47.9 Haßmersheim
49.1 Böttingen Tunnel (766 m)
50.6 Gundelsheim (Neckar)
52.8 Heinsheim
55.0 Offenau
57.2 over the Jagst (128 m)
57.6 B 27 bridge (84 m)
Franconia Railway from Würzburg
Elsenz Valley Railway from Neckargemünd S 42
58.5 Bad Friedrichshall
Lower Kocher Valley Rly. to Ohrnberg (until 1993)
Franconia Railway to Stuttgart S 41S 42

Source: German railway atlas[1]

The Neckar Valley Railway, or Neckar Valley Main Line (German: Neckartalbahn) is a railway line from Heidelberg via Eberbach and Mosbach to Bad Friedrichshall-Jagstfeld in southwestern Germany. Today it is administered by the Verkehrsverbund Rhein-Neckar (Rhine-Neckar Transport Authority) and is partly worked by the Rhine-Neckar S-Bahn.


Situation at the time of the construction of the Neckar Valley Railway

The Heidelberg–Neckargemünd section of the line was built in 1862 as part of the Baden Odenwald Railway (Baden Odenwaldbahn), running from the Heidelberg via Neckargemünd, Meckenheim, Neckarbischofsheim, Aglasterhausen, Obrigheim, Neckarelz, Mosbach, Oberschefflenz, Seckach, Osterburken, Königshofen and Lauda to Würzburg. Construction of the line was authorised by a law of 27 April 1860. The Heidelberg–Neckargemünd section was opened on 23 October 1862.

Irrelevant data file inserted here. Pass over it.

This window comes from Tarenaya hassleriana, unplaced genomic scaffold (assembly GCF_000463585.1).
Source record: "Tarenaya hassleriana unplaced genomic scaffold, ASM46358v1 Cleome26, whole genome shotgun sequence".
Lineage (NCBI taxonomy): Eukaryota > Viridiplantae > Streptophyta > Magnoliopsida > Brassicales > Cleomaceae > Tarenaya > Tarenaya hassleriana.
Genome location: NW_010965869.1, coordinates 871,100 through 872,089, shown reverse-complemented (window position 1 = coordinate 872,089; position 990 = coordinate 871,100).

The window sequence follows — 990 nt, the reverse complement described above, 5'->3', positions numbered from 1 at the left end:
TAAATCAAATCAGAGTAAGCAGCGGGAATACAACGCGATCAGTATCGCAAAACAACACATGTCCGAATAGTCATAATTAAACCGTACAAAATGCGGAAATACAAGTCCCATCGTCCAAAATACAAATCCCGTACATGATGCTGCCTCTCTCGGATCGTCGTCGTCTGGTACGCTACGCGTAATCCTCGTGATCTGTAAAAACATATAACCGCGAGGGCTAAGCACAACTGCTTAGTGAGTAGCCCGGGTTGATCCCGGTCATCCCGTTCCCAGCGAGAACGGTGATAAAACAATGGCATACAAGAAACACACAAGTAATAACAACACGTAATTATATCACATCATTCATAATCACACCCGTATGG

Although the most obvious option for the route between Neckargemünd and Neckarelz would have been to build the line along the Neckar, this would have meant running through Neckarsteinach and Hirschhorn, which were on the territory of the Grand Duchy of Hesse, so a hillier and longer route to the south was selected.

About ten years later, as a result of the Franco-Prussian War, the affected states became part of the German Empire, so it was agreed to build the Neckargemünd–NeckarsteinachEberbachNeckarelzJagstfeld line, which was opened on 24 May 1879. Trains between Heidelberg and Würzburg now run over this line.

Further development until 2003[edit]

S-Bahn train in Eberbach 2006
Regional-Express service from Mannheim to Heilbronn in Gundelsheim

Through trains ran from Heidelberg via the Neckar Valley Railway both towards Würzburg and towards Heilbronn.